Preemies are still preemies after they leave the NICU.
Life with preemies at home can be complicated too. And sometimes it can seem even more so when you don't have the security of knowing there's a doctor or a nurse within arms reach whenever you have a question or concern.
Preemies need to eat every three hours. And not just like every full-term newborn eats every 3 hours and then if they sleep longer its okay. Its not okay for preemies. You set your alarm and you wake them up.
We had one on fortified breastmilk/nursing and one on a specialized formula. I actually made posters and taped them to the wall in the kitchen, diagraming formulas for each batch of food for each baby.
They were both on multiple medications multiple times per day. Campbell came home on a diuretic because she retained fluid on her lungs. And the diuretic threw off her electrolytes, so she needed sodium chloride to balance out. Campbell was also on reflux medication. Lenay and Campbell were both on cardiac medicines. Some meds were given twice a day, some four times a day. Keeping track of which baby got which medicines at which time was sometimes nerve-wracking. I also made medicine posters for the kitchen wall to help keep everything straight.
I kept logs in color-coordinated folders for each baby to track feedings, diapers, and meds.
Home Oxygen. Campbell was hospitalized for a week at Thanksgiving on PIC for pneumonia. When she was discharged, she brought home a new accessory: home O2. We loved it, because it meant she could be home. But we soon realized how much more complicated our lives had just become. The medical equipment company brought us everything we needed, which included a home concentrator. Its basically the size of a dehumidifier (thats what it looked like to me) and it plugged into the wall. It pulled the nitrogen out of the air and somehow turned it into oxygen for my baby. We also had big and little oxygen tanks. The big tanks were for if we lost power. We sent a letter to the power company explaining that we needed first priority to have our power restored in the event of an outage, since the concentrator was helping to keep our baby alive. The little tanks were for anytime we left the house. The oxygen prevented Campbell from traveling very far within the house. She spent most of her time out in the living room, plugged into her concentrator and monitor. Due to her cannula tubing only stretching so far, she did everything in that 5 foot area: feedings, diapers, naps, and baths, until bedtime when we would wheel her bassinet and concentrator into our room for the night.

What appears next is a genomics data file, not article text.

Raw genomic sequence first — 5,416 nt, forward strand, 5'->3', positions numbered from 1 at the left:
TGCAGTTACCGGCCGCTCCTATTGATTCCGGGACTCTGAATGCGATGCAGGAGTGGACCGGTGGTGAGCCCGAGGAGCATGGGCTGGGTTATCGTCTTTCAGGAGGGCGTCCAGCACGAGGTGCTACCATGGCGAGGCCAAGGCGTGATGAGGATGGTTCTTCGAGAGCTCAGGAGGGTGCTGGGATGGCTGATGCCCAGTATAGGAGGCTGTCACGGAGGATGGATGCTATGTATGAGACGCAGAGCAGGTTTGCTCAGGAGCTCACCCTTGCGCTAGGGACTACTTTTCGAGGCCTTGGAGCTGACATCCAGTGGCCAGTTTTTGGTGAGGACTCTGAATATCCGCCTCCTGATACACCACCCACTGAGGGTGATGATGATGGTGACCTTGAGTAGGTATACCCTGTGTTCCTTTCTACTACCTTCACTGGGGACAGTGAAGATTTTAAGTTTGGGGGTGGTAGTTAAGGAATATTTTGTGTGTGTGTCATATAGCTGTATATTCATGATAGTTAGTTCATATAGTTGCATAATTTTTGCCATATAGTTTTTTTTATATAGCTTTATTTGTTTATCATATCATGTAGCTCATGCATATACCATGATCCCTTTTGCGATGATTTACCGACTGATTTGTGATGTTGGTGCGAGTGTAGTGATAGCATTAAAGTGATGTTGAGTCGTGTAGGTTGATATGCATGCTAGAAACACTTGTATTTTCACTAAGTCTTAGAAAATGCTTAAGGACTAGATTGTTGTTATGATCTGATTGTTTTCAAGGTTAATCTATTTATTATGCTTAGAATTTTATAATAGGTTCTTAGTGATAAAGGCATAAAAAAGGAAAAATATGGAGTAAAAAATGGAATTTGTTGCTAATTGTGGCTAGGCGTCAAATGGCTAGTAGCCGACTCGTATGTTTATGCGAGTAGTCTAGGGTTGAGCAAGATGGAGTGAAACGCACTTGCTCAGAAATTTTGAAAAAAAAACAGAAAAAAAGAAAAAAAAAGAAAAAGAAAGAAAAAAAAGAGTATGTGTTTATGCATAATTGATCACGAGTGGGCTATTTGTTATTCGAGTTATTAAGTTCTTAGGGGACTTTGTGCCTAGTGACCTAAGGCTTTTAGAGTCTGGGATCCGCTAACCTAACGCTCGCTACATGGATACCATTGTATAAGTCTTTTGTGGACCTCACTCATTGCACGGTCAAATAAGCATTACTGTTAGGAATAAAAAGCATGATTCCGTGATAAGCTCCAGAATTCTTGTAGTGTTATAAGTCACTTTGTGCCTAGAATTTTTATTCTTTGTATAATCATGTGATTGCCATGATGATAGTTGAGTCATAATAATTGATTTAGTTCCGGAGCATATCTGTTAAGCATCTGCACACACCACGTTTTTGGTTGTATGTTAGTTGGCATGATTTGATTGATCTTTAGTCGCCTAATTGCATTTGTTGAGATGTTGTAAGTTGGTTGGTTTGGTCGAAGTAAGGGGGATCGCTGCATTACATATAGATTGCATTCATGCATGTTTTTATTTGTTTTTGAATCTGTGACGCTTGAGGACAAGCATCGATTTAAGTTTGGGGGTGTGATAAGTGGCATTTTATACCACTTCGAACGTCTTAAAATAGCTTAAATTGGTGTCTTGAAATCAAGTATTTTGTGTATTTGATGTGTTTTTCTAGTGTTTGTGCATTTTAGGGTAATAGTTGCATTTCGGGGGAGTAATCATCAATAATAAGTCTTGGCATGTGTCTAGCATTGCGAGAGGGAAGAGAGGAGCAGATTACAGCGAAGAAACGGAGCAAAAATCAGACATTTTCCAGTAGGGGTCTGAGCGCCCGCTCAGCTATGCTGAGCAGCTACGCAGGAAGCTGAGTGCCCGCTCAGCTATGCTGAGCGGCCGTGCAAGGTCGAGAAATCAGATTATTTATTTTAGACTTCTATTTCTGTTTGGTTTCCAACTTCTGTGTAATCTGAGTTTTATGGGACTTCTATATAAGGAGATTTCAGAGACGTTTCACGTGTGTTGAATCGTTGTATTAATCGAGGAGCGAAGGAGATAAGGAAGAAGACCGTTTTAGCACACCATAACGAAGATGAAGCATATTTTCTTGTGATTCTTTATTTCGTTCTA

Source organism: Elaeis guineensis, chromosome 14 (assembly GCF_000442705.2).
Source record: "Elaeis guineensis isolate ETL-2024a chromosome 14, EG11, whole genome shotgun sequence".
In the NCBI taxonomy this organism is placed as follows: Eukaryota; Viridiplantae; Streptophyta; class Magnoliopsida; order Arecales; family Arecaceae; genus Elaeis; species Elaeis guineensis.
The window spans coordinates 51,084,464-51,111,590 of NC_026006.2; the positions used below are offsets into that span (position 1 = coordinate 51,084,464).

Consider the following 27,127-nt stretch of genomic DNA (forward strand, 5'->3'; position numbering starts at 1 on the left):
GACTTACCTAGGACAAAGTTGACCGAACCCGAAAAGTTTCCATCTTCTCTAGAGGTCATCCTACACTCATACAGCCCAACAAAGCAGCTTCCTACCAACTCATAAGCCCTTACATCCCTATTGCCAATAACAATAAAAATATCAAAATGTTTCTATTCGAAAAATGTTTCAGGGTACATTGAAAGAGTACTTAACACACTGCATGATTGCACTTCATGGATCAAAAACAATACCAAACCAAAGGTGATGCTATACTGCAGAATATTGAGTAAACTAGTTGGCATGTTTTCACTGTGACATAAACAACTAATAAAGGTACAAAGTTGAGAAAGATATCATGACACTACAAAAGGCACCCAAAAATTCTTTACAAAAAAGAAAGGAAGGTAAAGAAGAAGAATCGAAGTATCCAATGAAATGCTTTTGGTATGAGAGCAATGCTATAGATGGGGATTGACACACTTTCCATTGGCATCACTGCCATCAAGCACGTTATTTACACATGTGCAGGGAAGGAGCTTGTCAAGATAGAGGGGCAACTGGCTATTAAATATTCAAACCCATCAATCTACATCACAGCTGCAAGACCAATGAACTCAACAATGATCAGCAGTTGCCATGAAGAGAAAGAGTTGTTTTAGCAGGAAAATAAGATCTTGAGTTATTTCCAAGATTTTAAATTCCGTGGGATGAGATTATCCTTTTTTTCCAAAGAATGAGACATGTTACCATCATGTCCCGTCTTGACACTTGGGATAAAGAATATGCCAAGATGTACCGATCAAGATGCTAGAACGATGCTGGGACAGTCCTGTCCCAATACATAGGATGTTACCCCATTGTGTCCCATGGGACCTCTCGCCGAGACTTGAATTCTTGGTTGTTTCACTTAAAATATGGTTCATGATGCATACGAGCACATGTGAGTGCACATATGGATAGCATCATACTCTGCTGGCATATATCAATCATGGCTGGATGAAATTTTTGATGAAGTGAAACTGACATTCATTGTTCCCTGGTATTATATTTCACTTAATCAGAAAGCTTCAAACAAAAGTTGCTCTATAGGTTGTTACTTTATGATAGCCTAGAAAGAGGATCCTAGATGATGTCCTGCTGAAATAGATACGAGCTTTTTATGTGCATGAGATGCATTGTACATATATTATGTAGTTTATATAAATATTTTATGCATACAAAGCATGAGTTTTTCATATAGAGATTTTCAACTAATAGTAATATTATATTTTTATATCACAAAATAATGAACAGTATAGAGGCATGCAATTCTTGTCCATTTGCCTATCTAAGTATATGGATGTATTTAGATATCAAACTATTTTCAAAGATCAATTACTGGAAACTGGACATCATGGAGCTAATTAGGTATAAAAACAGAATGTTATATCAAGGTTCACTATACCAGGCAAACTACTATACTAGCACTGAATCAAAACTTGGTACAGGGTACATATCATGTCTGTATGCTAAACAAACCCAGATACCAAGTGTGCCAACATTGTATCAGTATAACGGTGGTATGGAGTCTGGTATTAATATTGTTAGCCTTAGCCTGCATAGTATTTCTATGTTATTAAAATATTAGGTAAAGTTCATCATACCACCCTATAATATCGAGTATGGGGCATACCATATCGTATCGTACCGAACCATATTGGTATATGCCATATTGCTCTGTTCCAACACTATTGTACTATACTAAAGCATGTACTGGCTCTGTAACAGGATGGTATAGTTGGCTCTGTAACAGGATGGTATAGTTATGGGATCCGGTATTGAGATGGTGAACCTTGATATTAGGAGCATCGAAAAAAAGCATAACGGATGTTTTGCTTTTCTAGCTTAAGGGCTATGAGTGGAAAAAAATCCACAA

Both were on monitors. So anytime you pick up a baby, you need to pick up the monitor too, or else you will rip the electrodes right off her very delicate skin. Which we did many times. Sorry babies! Lenay was on an apnea monitor. Campbell was on a pulse ox monitor, which was exactly like the apnea monitor except it had an oxymeter on it as well. The pulse ox was basically like a bandaid that wrapped around her big toe and was then connected by a cord to the monitor. It read her blood oxygen saturations. Anytime it dropped below 82, the alarm would go off. All I can say is: bane of my existence. Anytime the baby kicked her foot or moved the slightest bit, the pulse ox connection would be interrupted and the alarm would sound. Honestly I wish the monitor company would let a parent design a new pulse ox because it was so inaccurate. I have lots of ideas about that. The monitor would fill up after about 300 alarms (mostly false, but some real), and need to be downloaded at the equipment company, which was about 3 times a week. Yep - thats 150 alarms a day.
To give you an idea of how we felt about the monitor, Eric and I often fantasized about taking it and a couple baseball bats out into an empty field and going all Officespace on it.
Campbell was on the pulse ox monitor for many months. So during that period, she could only wear sleepers with snaps, to allow the bundle of cords and tubes to come out the crotch. She could also only have sponge baths due to all her cordage.
Both were in carbeds. Carbeds are for babies who don't fit into a carseat yet. Not just for babies under 5 lbs, contrary to popular belief. Campbell was well over 5 lbs by the time she left the NICU, and she was still too small for her carseat. The bad thing about carbeds is that they are stationary. In other words, you can't pop them in and out of the car like you can today's carseats. This made leaving the house with two babies very interesting!
Reflux. Oh my goodness, reflux. I have so much to say about it that I think it needs its own post. All I can say is if you have a baby with GERD then you know what I am talking about!
RSV shots. Vital for preemies because their little compromised immune systems make them very susceptible to this virus, which can be deadly. A home health nurse would come over once a month for 5 months to administer the shots, called Synagis, which protected them by giving them the RSV antibodies. This is very different than a flu shot, in which you are injected with the weak or dead virus. RSV shots are simply the actual antibodies, and their protection lasts about 30 days, hence the need for a shot every month during cold and flu season. And these shots are not cheap! $1200 a pop. Per baby. Per month. Yep - thats $12,000, which is ridiculous. Thankfully our insurance covered most of the cost.
We hibernated that first winter. The babies didn't go anywhere except for their doctor appointments. We were very careful to have Noah change clothes after coming home from preschool, and we bleached and sanitized everything. We even debated about whether to attend the holidays with our families. It might seem a little crazy to some people, but the way we looked at it was that we fought so hard to get these babies out of the hospital, we would do everything in our power to keep them out.